Some websites and services display interstitial pages which some users may not want to see. Google Images is an example for that. A click on an image search result does not load the image directly in full size, but an interstitial page. Users who only want to see the image in full size need to click again on that page before they can see it.
That's just one example where redirects come in handy. Another has just been mentioned in the Bypass The Microsoft SmartScreen Filter.
LinkRedirector is an extension for the Opera 11 web browser that offers link manipulation options. The extension comes with preconfigured redirects for several popular services and websites. Among them Google, Myspace, Youtube, Facebook, Twitter, various image hosting sites like Flickr, DeviantArt or Picasa, file viewers like Google Docs or Zoho and https redirects for services such as Gmail, Twitter and MySpace.
Links can furthermore be opened with Google Translate (by holding down Ctrl-Alt) or Google Web Cache (by holding down Alt).
Filters can be added but knowledge of regular expressions is needed for this. It is basically possible to redirect any link regardless of its destination. It is for instance possible to redirect images directly to an online image editor, documents to an online service that displays them in the browser or to redirect links so that they bypass interstitial pages.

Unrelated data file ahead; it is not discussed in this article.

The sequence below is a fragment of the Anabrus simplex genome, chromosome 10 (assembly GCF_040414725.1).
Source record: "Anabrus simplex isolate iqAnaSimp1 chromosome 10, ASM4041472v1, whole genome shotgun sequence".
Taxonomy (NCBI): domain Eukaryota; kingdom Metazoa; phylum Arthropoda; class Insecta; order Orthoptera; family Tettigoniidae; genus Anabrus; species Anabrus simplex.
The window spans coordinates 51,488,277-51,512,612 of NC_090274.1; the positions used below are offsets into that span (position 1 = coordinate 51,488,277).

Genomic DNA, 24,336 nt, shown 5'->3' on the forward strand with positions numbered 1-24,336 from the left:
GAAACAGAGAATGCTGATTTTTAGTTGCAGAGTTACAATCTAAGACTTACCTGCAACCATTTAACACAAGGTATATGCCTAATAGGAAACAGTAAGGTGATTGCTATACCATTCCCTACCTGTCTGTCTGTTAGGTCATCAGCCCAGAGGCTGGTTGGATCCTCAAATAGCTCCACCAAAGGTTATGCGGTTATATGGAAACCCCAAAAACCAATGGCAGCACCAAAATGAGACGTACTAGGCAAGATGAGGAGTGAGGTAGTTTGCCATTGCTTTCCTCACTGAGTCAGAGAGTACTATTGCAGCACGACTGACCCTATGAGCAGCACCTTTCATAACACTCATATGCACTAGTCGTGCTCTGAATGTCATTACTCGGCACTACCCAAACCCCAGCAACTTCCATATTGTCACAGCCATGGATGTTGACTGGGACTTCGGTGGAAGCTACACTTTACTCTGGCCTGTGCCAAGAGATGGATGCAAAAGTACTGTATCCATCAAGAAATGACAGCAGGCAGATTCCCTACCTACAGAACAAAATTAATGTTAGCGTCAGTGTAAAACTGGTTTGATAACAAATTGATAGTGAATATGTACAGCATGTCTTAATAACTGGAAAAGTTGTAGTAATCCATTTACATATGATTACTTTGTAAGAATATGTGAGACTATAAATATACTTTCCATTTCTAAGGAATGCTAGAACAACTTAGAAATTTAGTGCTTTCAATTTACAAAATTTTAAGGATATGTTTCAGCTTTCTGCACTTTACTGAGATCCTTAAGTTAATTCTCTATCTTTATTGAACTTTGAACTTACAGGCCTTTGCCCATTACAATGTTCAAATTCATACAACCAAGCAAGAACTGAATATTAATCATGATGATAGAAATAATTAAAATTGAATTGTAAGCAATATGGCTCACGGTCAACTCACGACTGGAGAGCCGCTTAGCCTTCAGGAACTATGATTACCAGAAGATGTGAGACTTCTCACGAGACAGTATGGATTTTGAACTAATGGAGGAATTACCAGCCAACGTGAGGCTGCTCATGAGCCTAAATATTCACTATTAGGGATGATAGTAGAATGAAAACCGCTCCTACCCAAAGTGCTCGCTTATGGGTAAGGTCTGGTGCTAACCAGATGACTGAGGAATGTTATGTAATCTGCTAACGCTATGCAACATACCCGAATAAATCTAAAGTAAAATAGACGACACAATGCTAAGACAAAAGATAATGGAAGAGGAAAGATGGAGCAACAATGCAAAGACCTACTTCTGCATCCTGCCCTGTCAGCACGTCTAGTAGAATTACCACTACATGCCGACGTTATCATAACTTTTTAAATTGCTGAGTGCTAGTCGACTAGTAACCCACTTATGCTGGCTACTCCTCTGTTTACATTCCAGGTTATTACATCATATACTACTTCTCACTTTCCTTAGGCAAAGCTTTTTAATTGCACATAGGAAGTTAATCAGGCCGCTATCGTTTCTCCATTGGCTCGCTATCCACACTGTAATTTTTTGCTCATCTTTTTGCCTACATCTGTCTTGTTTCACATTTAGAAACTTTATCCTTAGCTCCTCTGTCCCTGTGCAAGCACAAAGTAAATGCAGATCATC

Links can be configured for automatic redirection or for hotkey redirects. This would redirect the link only if the assigned hotkey is activated which makes it possible to configure multiple services for the same link or file extension.
Opera 11 users who want a versatile tool to redirect links in the web browser find additional information and installation options at the Opera Extensions Gallery.
Update: The Opera Links Redirector extension has been removed from the Opera website. It is not clear if the developer or moderators have removed it. There does not seem to be a comparable extension available for the browser at the moment.Advertisement
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Ghacks is a technology news blog that was founded in 2005 by Martin Brinkmann. It has since then become one of the most popular tech news sites on the Internet with five authors and regular contributions from freelance writers.